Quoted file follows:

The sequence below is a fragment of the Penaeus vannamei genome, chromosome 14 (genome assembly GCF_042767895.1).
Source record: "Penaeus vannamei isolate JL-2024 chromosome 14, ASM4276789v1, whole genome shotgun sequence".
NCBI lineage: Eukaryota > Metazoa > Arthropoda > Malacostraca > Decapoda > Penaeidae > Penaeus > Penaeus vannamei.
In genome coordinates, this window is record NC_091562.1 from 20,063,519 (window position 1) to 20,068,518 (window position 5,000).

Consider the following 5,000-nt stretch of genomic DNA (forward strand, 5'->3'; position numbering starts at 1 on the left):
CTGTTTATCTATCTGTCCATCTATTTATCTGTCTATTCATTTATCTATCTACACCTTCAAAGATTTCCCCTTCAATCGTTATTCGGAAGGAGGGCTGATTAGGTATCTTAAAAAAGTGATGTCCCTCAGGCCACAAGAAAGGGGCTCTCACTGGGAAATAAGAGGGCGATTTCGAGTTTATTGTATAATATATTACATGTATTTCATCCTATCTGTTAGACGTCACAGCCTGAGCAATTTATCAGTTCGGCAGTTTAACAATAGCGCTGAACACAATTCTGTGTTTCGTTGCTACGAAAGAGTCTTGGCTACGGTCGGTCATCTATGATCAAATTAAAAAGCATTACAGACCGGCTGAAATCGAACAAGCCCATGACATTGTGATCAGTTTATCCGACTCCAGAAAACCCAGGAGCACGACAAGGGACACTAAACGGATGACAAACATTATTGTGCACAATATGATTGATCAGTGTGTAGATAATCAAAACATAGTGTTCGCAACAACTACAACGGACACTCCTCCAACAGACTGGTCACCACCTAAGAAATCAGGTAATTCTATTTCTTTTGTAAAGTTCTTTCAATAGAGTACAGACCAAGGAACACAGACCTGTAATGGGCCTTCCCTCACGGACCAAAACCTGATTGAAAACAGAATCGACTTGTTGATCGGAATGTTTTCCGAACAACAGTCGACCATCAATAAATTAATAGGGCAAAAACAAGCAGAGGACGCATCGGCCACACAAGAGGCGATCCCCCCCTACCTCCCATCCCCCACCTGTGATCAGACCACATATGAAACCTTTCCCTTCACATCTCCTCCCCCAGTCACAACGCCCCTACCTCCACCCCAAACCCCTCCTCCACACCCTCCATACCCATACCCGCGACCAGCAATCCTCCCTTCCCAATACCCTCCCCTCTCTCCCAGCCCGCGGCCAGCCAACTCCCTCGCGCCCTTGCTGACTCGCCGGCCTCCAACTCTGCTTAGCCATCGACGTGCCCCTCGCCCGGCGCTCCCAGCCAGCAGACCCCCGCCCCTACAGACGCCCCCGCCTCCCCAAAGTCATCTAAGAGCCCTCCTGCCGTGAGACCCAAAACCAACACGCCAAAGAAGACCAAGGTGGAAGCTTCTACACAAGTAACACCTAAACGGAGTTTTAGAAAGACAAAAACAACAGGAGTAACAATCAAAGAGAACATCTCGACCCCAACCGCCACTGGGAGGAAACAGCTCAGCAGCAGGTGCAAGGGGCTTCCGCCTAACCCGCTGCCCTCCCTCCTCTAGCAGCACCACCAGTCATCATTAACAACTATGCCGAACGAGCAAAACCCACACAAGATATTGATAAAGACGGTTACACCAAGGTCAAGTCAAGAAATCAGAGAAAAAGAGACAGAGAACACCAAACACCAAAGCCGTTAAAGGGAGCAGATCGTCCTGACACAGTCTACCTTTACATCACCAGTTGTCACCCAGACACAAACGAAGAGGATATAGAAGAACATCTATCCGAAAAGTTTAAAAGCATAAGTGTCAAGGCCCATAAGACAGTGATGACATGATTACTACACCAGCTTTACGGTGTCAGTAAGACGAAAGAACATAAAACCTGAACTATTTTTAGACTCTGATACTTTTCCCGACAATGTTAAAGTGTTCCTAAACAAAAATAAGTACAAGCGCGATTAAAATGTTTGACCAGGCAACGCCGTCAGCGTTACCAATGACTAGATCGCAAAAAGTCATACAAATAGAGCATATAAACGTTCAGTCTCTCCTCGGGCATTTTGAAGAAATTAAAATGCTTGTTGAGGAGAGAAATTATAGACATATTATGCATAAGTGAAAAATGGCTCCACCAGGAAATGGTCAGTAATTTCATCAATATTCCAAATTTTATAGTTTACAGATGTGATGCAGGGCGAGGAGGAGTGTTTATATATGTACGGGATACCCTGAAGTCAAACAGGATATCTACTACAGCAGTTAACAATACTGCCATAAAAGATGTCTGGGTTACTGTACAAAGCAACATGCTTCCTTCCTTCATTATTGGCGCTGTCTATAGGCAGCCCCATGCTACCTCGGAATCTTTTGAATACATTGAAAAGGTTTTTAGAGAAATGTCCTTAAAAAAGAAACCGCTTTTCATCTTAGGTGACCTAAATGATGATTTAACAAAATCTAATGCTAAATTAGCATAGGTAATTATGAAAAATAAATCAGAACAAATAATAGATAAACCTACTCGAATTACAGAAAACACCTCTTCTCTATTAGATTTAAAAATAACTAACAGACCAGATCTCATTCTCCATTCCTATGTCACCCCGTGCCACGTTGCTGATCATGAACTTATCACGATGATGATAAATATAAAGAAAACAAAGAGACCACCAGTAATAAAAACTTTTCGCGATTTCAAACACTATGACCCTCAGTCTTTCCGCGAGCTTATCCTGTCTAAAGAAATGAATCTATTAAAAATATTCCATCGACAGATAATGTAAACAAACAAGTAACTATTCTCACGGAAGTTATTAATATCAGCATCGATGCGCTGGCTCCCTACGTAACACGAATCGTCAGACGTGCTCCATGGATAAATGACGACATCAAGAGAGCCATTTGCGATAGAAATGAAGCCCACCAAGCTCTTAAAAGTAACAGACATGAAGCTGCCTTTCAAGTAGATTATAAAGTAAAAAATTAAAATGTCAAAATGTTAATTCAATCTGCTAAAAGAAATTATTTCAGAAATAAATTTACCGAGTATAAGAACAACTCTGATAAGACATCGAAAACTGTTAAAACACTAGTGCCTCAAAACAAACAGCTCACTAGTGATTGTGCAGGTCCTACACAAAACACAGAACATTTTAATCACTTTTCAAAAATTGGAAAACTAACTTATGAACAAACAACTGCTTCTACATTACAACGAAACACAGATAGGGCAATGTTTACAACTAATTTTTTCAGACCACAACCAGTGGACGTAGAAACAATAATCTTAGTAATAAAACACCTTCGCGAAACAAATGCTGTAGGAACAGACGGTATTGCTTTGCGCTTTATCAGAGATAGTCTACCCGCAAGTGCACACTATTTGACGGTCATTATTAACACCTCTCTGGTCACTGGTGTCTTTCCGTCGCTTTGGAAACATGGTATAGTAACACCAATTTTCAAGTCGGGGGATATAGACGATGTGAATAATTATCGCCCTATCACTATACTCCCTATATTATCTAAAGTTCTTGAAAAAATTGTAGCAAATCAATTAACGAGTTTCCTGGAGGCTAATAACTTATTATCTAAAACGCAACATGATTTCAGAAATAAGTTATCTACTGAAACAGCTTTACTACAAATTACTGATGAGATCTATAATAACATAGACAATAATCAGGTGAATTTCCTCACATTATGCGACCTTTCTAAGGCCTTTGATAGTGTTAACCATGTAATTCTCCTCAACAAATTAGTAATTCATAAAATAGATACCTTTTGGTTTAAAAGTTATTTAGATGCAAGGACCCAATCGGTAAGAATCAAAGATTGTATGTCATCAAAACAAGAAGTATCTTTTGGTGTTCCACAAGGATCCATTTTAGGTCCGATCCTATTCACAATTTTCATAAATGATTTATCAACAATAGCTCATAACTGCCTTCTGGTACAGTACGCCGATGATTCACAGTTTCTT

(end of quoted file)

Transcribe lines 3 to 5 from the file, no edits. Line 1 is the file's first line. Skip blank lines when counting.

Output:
NCBI lineage: Eukaryota > Metazoa > Arthropoda > Malacostraca > Decapoda > Penaeidae > Penaeus > Penaeus vannamei.
In genome coordinates, this window is record NC_091562.1 from 20,063,519 (window position 1) to 20,068,518 (window position 5,000).

Consider the following 5,000-nt stretch of genomic DNA (forward strand, 5'->3'; position numbering starts at 1 on the left):